Rose and cardamom shrub

I’ve been having fun helping a friend develop plans for a restaurant. We’ve been working on the menu, drinks and décor. The restaurant will be a way to share some of his Yazidi heritage, bringing unique Iraqi food to Australia as a way to continue building a new community here in Australia. It’s a really exciting project. Some of the menu items will be fusion, some of them will be slightly elevated versions of the original, but they will all tell this story. We’ve been working on a few signature cocktails, but I wanted to make sure we had some mocktails too. The idea for this drink came from that project.

I am always looking for new things to do with the delicious ingredients I can find in the wild. Last year we picked SO many rosehips, and my friend and I made so much rosehip cordial that I still have enough to get me through till NEXT season, so I won’t be doing that again this year. Mostly, when I want to preserve the medicinal properties of the wild foods I harvest, I make a tincture, steeping the produce in brandy. But I’ve been trying to stop my alcohol consumption for health reasons, so I’ve been looking into other ways to extract the medicinal value from plants. I found that apple cider vinegar can be very good. At the same time, while doing my research into creating a balanced cocktail, I discovered an old-fashioned family of drinks called shrubs, based on fruit and vinegar.

Ordinarily, a shrub would be made by macerating the fruit in sugar then adding the resulting syrup to vinegar. You then dilute the vinegary syrup with soda to serve. However, this wasn’t an option for me for two reasons. Firstly, rosehips don’t contain enough water to create a syrup when macerated. Secondly, I wanted to use live apple cider vinegar but still have a relatively shelf stable base product, so adding the sugar to the base product wasn’t really an option because the vinegar would continue to ferment too much. So I add the sugar, in the form a traditional middle eastern rose jam, at the point of serving.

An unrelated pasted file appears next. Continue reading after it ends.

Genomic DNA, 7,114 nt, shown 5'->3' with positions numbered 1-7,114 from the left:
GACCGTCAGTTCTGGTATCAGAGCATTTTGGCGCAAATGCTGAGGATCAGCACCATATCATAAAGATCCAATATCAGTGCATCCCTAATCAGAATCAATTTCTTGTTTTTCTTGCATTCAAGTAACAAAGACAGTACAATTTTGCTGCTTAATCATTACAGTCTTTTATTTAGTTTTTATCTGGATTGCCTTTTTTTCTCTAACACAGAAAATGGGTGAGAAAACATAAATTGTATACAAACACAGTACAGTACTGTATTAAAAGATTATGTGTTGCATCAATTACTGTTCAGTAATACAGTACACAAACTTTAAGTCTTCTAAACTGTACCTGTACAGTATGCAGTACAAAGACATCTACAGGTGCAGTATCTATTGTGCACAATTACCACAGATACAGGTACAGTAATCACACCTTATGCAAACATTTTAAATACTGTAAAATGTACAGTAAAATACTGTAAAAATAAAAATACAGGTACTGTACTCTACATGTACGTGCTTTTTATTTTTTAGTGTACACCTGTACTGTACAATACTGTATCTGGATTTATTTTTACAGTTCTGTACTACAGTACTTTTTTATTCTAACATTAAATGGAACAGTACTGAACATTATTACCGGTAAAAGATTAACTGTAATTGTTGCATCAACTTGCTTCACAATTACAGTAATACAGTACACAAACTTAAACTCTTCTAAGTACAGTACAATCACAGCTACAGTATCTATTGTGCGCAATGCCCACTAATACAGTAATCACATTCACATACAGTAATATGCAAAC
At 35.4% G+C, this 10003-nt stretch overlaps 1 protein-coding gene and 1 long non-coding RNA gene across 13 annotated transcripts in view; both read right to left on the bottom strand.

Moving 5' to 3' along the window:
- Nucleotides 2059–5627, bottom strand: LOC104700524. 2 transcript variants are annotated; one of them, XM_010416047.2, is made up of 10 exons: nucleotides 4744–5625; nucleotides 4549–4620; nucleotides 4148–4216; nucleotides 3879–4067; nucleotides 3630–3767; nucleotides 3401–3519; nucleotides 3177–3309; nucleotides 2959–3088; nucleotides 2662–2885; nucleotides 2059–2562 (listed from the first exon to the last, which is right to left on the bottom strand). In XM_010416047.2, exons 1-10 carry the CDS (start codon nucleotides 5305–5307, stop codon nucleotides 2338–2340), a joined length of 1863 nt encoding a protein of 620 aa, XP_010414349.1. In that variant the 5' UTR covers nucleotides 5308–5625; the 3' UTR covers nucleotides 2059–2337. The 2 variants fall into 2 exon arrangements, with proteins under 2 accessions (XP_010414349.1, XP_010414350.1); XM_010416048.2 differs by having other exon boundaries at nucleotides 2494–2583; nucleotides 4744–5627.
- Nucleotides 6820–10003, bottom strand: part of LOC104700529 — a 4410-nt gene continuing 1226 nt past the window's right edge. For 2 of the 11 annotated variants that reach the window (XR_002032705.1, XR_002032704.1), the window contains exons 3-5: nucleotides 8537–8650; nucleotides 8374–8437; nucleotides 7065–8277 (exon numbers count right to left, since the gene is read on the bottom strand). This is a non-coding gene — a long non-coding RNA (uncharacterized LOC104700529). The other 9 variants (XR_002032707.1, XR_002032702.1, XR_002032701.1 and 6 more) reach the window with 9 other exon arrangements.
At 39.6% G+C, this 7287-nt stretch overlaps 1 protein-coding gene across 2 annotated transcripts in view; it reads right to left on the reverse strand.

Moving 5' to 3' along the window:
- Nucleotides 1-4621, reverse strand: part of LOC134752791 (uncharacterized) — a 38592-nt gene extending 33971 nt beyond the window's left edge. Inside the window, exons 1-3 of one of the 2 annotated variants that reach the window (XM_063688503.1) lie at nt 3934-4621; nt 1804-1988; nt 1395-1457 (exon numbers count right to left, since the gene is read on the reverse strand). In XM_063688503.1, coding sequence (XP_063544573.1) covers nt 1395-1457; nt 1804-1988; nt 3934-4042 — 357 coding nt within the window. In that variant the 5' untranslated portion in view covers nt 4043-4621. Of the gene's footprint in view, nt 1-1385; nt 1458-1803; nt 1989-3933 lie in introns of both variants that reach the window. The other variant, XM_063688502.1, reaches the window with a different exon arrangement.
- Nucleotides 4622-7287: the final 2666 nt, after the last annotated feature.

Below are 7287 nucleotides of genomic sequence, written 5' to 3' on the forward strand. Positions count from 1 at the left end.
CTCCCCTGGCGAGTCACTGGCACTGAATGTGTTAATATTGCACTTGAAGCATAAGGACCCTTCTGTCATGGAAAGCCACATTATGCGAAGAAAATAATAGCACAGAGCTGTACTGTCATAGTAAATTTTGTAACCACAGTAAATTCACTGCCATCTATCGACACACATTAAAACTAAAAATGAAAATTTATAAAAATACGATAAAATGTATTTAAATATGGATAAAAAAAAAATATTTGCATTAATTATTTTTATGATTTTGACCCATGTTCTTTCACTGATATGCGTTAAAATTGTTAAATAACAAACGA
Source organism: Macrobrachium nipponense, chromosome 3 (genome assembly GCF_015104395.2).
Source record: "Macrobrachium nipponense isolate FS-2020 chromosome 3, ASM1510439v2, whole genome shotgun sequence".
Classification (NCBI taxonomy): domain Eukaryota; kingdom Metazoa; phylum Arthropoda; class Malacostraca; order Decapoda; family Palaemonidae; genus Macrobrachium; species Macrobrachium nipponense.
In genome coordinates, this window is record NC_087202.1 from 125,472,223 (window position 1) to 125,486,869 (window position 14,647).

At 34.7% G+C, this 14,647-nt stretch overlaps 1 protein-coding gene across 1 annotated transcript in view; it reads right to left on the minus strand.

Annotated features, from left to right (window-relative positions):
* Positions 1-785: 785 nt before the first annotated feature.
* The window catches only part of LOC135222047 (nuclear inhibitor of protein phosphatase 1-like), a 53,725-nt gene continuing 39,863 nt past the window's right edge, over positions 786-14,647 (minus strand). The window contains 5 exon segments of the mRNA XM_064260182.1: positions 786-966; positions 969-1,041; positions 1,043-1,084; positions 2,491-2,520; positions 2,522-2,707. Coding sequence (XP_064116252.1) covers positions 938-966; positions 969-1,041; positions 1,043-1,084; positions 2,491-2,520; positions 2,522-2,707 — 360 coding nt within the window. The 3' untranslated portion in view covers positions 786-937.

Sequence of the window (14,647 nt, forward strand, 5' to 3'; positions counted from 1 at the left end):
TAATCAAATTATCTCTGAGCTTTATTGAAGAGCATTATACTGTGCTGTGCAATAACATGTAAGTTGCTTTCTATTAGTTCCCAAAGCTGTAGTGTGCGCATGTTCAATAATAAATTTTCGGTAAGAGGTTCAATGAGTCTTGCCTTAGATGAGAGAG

I actually sort of think of the infused vinegar as a bit of a love potion because I make it with the petals of roses given to me by, or bought in remembrance of, people of particular significance, the hips are life giving fruit that are good for the heart and keep the body strong with their disease fighting anti-oxidants, the apple cider vinegar continues to ferment when you combine all these ingredients, and the cardamom adds a perfect amount of spice.

Infused vinegar

3tablespoonsCardamom pods
1cupFresh rosehips
6 Fragrant roses, petals only*
500millilitresOrganic apple cider vinegar, with mother

*make sure the roses have not been sprayed with anything.

Combine all the ingredients in a clean, sterilised jar. Shake. Leave the jar on the bench and shake daily for a month. Strain the liquid back into the bottle the vinegar came in and store in a dark cupboard.

Rose and Cardamom Shrub

1tablespoonInfused vinegar
1tablespoonRose jam
¼teaspoonRosewater (optional)
3dashesRose bitters (optional)
  Soda water

Combine the vinegar, jam, rosewater, bitters and ice in a cocktail shaker with a little soda and shake till cold. Pour, unfiltered into a tall tumbler. Add a little more ice and fill with soda. Serve immediately.

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